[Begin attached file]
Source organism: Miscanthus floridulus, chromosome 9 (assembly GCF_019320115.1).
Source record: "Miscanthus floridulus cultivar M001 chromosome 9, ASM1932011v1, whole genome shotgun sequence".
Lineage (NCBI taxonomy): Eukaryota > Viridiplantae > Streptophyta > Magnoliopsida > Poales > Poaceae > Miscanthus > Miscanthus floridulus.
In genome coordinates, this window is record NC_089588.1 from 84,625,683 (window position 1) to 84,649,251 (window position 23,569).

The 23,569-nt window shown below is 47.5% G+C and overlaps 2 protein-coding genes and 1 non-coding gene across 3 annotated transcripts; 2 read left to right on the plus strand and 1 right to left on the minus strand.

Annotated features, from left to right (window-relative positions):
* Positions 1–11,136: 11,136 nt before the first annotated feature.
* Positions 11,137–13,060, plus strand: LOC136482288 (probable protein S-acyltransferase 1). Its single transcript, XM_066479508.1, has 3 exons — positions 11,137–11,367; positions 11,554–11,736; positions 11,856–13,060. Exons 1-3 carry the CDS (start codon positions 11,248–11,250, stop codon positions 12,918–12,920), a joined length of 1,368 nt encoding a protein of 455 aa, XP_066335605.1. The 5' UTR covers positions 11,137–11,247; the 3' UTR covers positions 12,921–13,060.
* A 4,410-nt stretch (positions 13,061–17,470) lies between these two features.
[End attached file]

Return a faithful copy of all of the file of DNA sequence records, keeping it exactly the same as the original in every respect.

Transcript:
Source organism: Miscanthus floridulus, chromosome 9 (assembly GCF_019320115.1).
Source record: "Miscanthus floridulus cultivar M001 chromosome 9, ASM1932011v1, whole genome shotgun sequence".
Lineage (NCBI taxonomy): Eukaryota > Viridiplantae > Streptophyta > Magnoliopsida > Poales > Poaceae > Miscanthus > Miscanthus floridulus.
In genome coordinates, this window is record NC_089588.1 from 84,625,683 (window position 1) to 84,649,251 (window position 23,569).

The 23,569-nt window shown below is 47.5% G+C and overlaps 2 protein-coding genes and 1 non-coding gene across 3 annotated transcripts; 2 read left to right on the plus strand and 1 right to left on the minus strand.

Annotated features, from left to right (window-relative positions):
* Positions 1–11,136: 11,136 nt before the first annotated feature.
* Positions 11,137–13,060, plus strand: LOC136482288 (probable protein S-acyltransferase 1). Its single transcript, XM_066479508.1, has 3 exons — positions 11,137–11,367; positions 11,554–11,736; positions 11,856–13,060. Exons 1-3 carry the CDS (start codon positions 11,248–11,250, stop codon positions 12,918–12,920), a joined length of 1,368 nt encoding a protein of 455 aa, XP_066335605.1. The 5' UTR covers positions 11,137–11,247; the 3' UTR covers positions 12,921–13,060.
* A 4,410-nt stretch (positions 13,061–17,470) lies between these two features.